The Beginning of the End of Grief

“How do you melt one and a half eggs?” my friend asked when I told her it was my favorite breakfast.

I replied, “It’s simple; you fry three eggs and cut one in two. Then you each eat one and a half, with one and a half pieces of toast if you like.”

“Ah,” she said, “you didn’t tell me it was breakfast for two. It wouldn’t work in my house.”

I looked at my friend, who was on her way to pick up a pizza for her son-in-law, and realized my recipe wouldn’t work for many women. You had to have an easy-going husband who prioritized your enjoyment over his convenience, like my Tom.

I Lost Tom in 2022

After my husband died, I moved into a condo to pursue my new life. I recently threw a housewarming party to which 50 people from variegated parts of my worldliness came. I hugged each one, offered a drink, and ran off to welcome the next one. I was too rented hosting to converse, trusting my friends to find worldwide ground with one another.

When it was all over, I sat lanugo to my dinner of leftover cheese and crackers and realized I was exhausted. At past parties, Tom had washed-up the welcoming and I had washed-up the circulating. It hadn’t occurred to me that one person couldn’t handle both. Tom loved making people finger comfortable, but he would never undertake to organize a party himself. Like Jack Spratt and his wife, we made an efficient team.

The End of Teamwork

In the last decade of our marriage, Parkinson’s disease took over. Tom’s physical and cognitive skills gradually declined until, in the final three years, spurred on by the pandemic, he wound up blind, wheelchair bound, and confused. In the beginning, I took him to see doctors and occupational therapists and to boxing, dancing, and singing lessons for people with Parkinson’s.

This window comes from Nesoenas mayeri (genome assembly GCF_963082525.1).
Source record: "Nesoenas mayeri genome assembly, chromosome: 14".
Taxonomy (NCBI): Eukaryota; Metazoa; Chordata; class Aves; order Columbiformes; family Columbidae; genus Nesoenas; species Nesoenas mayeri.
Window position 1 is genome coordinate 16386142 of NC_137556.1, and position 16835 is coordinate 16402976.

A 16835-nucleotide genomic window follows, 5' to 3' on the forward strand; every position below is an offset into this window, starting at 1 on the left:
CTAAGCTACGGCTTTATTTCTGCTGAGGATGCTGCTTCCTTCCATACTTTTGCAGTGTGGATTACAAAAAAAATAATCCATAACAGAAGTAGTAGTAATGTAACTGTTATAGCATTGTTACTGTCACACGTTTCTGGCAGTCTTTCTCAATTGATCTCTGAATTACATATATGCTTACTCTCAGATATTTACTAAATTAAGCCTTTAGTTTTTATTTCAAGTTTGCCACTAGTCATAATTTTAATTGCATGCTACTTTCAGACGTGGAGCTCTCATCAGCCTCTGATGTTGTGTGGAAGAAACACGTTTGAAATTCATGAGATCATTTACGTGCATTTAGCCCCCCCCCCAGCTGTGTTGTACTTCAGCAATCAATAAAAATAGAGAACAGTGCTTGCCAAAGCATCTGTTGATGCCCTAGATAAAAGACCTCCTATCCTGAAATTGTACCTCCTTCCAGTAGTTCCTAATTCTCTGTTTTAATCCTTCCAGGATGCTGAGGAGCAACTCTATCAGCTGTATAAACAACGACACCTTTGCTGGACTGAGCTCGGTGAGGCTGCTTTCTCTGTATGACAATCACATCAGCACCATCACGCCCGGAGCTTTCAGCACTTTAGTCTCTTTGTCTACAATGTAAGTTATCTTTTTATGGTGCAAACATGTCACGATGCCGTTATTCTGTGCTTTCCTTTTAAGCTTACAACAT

Towards the end, I moved us into housing with caregiver support and found technology for vision impairment. He didn’t mutter and he did the weightier he could, but I struggled nonetheless.

In the beginning, I grieved all the precious little stuff, like walking lanugo the street hand in hand; toward the end, I resented the uncounted caregiving. Some people say they like caregiving considering it brings them closer to their loved one. I found it painful to watch one physical insult without flipside overtake my husband, to finger him wilt less of a companion and increasingly of a dependent month without month.

For over a year without Tom’s death, I couldn’t squint at photos of him in his sickness. He appeared so wizened, so unlike the sexy guy I had known. When he surfaced in my thoughts, all I could envision was the Parkinson’s, and I shoved the memory aside.

But now, 18 months since his death, something is whence to change.

A friend told me that she experienced a similar loosening of feeling virtually 18 months without her mother died of Alzheimer’s. She said she could finally visualize the mother of her youth instead of the afar person she had nursed for years. I don’t know what has happened in my subconscious, but I’m glad to start rediscovering the vital man I loved.

A Friendly Ghost

I like peach preserves on my toast in the morning. When I reach for a pocketknife to spread it these days, I stop my hand mid-air and reach for a spoon instead. I see Tom grinning at me and pointing out that jelly slides off a pocketknife but stays in the trencher of a spoon, and you can use the when of the spoon to spread the stuff.